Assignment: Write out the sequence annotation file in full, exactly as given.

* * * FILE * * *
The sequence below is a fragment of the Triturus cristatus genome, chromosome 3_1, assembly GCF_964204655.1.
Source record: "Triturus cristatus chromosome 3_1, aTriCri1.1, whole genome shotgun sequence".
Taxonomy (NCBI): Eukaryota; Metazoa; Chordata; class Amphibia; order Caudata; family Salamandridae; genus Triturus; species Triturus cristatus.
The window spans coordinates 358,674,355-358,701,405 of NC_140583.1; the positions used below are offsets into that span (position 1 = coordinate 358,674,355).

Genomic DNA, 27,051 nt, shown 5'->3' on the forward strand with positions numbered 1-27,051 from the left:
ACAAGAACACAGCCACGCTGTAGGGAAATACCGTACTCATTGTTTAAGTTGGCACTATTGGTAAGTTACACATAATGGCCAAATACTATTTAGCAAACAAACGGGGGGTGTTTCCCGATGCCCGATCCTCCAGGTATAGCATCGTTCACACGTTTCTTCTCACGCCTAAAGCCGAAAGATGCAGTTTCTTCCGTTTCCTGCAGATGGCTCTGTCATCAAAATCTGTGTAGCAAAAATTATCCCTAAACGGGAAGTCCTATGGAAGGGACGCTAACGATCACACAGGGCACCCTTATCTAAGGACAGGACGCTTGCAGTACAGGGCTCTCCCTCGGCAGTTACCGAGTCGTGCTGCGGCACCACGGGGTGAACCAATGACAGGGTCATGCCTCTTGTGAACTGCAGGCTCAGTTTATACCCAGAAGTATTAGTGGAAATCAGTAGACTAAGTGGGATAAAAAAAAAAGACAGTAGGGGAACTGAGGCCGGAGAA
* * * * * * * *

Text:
The sequence below is a fragment of the Triturus cristatus genome, chromosome 3_1, assembly GCF_964204655.1.
Source record: "Triturus cristatus chromosome 3_1, aTriCri1.1, whole genome shotgun sequence".
Taxonomy (NCBI): Eukaryota; Metazoa; Chordata; class Amphibia; order Caudata; family Salamandridae; genus Triturus; species Triturus cristatus.
The window spans coordinates 358,674,355-358,701,405 of NC_140583.1; the positions used below are offsets into that span (position 1 = coordinate 358,674,355).

Genomic DNA, 27,051 nt, shown 5'->3' on the forward strand with positions numbered 1-27,051 from the left:
ACAAGAACACAGCCACGCTGTAGGGAAATACCGTACTCATTGTTTAAGTTGGCACTATTGGTAAGTTACACATAATGGCCAAATACTATTTAGCAAACAAACGGGGGGTGTTTCCCGATGCCCGATCCTCCAGGTATAGCATCGTTCACACGTTTCTTCTCACGCCTAAAGCCGAAAGATGCAGTTTCTTCCGTTTCCTGCAGATGGCTCTGTCATCAAAATCTGTGTAGCAAAAATTATCCCTAAACGGGAAGTCCTATGGAAGGGACGCTAACGATCACACAGGGCACCCTTATCTAAGGACAGGACGCTTGCAGTACAGGGCTCTCCCTCGGCAGTTACCGAGTCGTGCTGCGGCACCACGGGGTGAACCAATGACAGGGTCATGCCTCTTGTGAACTGCAGGCTCAGTTTATACCCAGAAGTATTAGTGGAAATCAGTAGACTAAGTGGGATAAAAAAAAAAGACAGTAGGGGAACTGAGGCCGGAGAA